Window For Pluralism


Israel’s Reform and Conservative movements began calculating Tuesday how much money they would receive hours after Israel’s top court ordered the state to fund their conversion programs.
The government currently provides $410,000 to conversion preparatory programs run by the Orthodox. It provides no money for non-Orthodox programs, and in 2006 The Movement for Progressive Judaism, which handles Reform conversions, filed suit.

In its 23-page decision, the court also directed the government to retroactively fund the Reform and Conservative conversion institutions for the past three years.

“The decision gives me goose bumps,” said Anat Hoffman, director of the Israel Religious Action Center, the Reform movement’s public and legal advocacy arm in Israel. “It’s sheer joy. It’s a recognition of one of our core programs. It’s an historic day.”

“The government was ordered to stop discriminating against us,” she explained. “The word pluralism was written again and again in the six-page decision. It said pluralism is a principle that Israel should be following. I can’t tell you how wonderful it is to hear this.”

“Our claim has been that there is more than one way to be Jewish,” Hoffman added. “Your readers think this is trivial, but in the Jewish state all religion is seen through the Orthodox stream. And for the purpose of state funding or state recognition, the only rabbis who count are Orthodox rabbis. This decision says that all rabbis who work on conversions will be getting state funding.”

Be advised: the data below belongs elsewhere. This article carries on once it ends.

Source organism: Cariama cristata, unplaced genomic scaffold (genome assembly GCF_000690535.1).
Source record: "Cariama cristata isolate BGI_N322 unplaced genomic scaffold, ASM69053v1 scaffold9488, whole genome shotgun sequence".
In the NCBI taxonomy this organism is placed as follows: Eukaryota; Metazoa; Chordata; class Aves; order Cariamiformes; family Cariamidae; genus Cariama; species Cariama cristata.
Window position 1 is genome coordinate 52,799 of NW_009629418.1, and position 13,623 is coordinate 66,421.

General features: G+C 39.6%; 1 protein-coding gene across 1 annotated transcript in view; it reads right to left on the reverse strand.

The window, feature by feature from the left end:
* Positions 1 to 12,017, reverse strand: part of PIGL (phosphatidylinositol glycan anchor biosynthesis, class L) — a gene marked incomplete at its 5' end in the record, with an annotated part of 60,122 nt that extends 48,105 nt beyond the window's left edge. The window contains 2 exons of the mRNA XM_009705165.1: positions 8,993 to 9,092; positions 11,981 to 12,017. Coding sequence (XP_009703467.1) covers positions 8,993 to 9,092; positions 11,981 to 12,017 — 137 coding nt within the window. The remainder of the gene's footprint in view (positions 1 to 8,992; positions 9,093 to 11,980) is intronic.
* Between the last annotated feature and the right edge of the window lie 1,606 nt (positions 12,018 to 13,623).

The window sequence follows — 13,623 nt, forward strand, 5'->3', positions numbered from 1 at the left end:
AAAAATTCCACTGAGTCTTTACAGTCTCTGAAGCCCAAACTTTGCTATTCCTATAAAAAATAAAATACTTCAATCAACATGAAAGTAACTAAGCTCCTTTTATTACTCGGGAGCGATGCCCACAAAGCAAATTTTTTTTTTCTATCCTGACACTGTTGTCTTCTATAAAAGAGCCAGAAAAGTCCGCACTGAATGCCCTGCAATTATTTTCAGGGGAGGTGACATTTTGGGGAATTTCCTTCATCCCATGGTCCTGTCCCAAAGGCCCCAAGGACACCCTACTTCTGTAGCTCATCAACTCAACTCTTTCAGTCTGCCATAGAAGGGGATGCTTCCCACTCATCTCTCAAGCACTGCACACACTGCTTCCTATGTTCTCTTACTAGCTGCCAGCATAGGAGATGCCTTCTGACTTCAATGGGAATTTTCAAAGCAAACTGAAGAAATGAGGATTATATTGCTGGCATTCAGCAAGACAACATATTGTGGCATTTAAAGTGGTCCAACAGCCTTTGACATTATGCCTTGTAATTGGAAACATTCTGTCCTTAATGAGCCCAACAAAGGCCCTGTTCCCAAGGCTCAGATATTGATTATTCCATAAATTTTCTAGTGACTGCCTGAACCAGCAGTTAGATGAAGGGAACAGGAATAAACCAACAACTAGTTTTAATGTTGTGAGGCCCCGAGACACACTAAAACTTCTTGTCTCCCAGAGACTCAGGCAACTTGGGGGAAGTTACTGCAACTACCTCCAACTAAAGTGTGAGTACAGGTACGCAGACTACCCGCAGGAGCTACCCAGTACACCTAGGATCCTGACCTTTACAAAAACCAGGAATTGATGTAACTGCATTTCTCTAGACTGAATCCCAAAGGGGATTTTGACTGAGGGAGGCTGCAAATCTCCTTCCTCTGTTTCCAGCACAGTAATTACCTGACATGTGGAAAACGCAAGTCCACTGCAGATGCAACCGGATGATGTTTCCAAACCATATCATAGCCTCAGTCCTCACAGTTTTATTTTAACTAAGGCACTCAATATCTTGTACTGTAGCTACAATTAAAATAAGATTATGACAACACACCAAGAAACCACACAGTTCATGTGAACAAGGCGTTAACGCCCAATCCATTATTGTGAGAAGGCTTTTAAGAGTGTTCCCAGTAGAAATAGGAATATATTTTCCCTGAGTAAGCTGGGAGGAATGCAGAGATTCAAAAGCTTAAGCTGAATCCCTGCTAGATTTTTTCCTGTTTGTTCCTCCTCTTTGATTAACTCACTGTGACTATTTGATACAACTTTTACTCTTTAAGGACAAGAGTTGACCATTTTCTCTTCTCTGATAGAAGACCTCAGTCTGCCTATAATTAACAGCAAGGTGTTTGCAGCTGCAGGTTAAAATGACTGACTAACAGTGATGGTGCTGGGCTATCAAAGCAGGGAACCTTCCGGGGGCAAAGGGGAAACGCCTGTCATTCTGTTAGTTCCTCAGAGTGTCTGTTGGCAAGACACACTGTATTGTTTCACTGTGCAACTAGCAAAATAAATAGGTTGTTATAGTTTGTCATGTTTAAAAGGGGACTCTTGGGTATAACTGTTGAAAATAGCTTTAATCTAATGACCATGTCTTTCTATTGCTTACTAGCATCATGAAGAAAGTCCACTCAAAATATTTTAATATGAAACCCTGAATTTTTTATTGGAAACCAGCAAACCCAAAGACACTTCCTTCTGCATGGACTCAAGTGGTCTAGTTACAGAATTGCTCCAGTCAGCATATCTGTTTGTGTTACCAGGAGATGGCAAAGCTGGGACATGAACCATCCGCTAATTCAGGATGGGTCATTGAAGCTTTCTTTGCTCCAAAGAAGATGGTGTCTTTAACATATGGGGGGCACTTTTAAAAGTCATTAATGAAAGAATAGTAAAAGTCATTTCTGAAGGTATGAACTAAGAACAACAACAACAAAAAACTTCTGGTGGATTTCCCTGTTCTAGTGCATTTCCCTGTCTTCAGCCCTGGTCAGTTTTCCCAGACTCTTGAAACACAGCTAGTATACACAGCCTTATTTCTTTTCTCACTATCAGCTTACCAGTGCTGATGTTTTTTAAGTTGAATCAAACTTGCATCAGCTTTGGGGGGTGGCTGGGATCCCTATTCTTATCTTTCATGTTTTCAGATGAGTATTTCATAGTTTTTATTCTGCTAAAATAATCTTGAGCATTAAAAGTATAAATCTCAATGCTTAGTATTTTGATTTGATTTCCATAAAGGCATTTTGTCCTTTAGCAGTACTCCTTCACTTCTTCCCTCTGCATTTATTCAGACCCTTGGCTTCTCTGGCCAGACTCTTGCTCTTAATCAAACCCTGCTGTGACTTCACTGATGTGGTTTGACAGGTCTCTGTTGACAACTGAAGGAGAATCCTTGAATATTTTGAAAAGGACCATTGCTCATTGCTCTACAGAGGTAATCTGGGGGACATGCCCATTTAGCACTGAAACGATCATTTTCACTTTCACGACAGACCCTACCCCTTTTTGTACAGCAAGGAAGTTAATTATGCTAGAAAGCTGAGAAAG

In its decision, written by Supreme Court President Dorit Beinisch, the court said: “All streams of conversion have the same purpose — the cultural and spiritual incorporation of Israeli citizens and residents into the society and community in Israel. …

“We are of the opinion that the legal relevancies of the conversion procedure vis-à-vis the private citizen cannot justify distinction between groups that pursue activities that are essentially similar and which are aimed at attaining identical ends, the cultural and spiritual assimilation of Israeli citizens.”

“In accordance with the principle of freedom of religion and pluralism,” Beinisch added, the state must allow the different conversion institutions to “coexist.”

Should the state continue to fund these programs, the court said it must develop a mechanism that would ensure equal funding for all streams of Judaism.

In an e-mail interview, Rabbi Avi Shafran, a spokesman for the fervently Orthodox Agudath Israel of America called the court ruling “unfortunate” and said it is “in the end, a meaningless decision to those of us who respect halacha.

“Religious authorities will still consider non-halachic conversions to have no religious standing,” he continued.

Tuesday’s decision was the second this week that undercut Orthodox hegemony in Israel, observed Rabbi Andrew Sacks, head of the Masorti (Conservative) Movement’s religious services and director of the movement’s Rabbinical Assembly in Israel.